SOCIO-CULTURAL DIVERSITY OF THE AFRICAN MIDDLE CLASS – RESULTS FROM EMPIRICAL RESEARCH ON MIDDLE-CLASS MILIEUS IN URBAN KENYA
4:30PM, WEDNESDAY, FEBRUARY 22, 2017
34 HILLHOUSE AVE ROOM 202, LUCE HALL
In recent years, there has been an increase of interest in the middle-class in the Global South in general and in Africa in particular, as a large number of media reports, economic forecasts and academic articles indicate. However, there are many questions about middle classes in Africa: Is it correct to talk about “the” African middle class or are the many middle classes in the different African contexts?
Which structures and characteristics are significant when we examine middle-classes in Africa? For answers to these and other question, the talk presents results from research on sociocultural differentiated groups (milieus) in the middle- classes of urban Kenya. Sociocultural characteristics such as urban-rural connections, entitlements to/from the extended family, ethnic ties, religious convictions and more influences can be crucial for different lifestyles of middle-classes.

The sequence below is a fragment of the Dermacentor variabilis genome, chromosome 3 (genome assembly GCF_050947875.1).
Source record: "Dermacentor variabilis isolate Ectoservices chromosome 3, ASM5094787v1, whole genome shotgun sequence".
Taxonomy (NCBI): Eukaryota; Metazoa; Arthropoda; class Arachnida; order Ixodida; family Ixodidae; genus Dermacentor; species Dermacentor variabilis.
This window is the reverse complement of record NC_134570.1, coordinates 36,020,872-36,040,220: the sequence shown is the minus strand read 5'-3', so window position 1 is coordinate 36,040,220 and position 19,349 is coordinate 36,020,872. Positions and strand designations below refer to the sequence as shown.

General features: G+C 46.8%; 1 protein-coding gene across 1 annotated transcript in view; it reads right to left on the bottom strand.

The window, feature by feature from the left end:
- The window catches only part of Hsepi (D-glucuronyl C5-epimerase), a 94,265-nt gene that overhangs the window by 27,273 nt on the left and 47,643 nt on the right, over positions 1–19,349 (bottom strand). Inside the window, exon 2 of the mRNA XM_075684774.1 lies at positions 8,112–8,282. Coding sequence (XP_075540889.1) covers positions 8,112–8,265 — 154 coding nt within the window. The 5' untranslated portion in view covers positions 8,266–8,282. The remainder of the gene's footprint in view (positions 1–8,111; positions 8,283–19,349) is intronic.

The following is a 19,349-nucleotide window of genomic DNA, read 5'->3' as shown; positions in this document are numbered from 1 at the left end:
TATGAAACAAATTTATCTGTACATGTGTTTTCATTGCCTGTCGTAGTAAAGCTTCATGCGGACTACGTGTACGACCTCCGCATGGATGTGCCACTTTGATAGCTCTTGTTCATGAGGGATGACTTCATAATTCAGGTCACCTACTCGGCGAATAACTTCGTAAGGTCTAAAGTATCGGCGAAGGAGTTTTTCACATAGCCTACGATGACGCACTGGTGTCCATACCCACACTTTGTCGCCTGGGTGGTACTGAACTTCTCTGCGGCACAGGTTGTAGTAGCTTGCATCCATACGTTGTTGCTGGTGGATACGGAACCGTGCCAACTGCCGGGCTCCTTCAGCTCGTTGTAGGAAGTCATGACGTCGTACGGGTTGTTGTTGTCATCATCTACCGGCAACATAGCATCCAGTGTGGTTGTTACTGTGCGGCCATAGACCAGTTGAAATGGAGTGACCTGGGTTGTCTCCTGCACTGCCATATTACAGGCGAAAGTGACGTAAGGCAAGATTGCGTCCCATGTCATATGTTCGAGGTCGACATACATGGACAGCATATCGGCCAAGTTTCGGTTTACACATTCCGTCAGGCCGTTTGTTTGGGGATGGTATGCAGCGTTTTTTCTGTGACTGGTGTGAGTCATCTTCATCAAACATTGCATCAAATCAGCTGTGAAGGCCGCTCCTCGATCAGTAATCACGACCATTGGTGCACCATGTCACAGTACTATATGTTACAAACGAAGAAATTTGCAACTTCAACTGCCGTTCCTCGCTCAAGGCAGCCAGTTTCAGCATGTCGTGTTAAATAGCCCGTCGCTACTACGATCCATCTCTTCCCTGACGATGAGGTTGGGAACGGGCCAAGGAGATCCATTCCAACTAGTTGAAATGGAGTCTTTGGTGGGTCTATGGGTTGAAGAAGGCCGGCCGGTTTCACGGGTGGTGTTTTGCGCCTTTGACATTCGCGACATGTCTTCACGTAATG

Ethnographic data demonstrate that there is not one homogenous middle-class but several groups that differ fundamentally in their values, aims in life and consumption preferences. Therefore, the presentation will show which different social milieus live in the middle-income stratum of urban Kenya, mainly in Nairobi. This perspective offers a different approach to understanding “middle- classes” in Africa. In addition, milieu study helps considering specific sociocultural characteristics and a more precise analysis of group structures than a definition of “middle-classes” by income.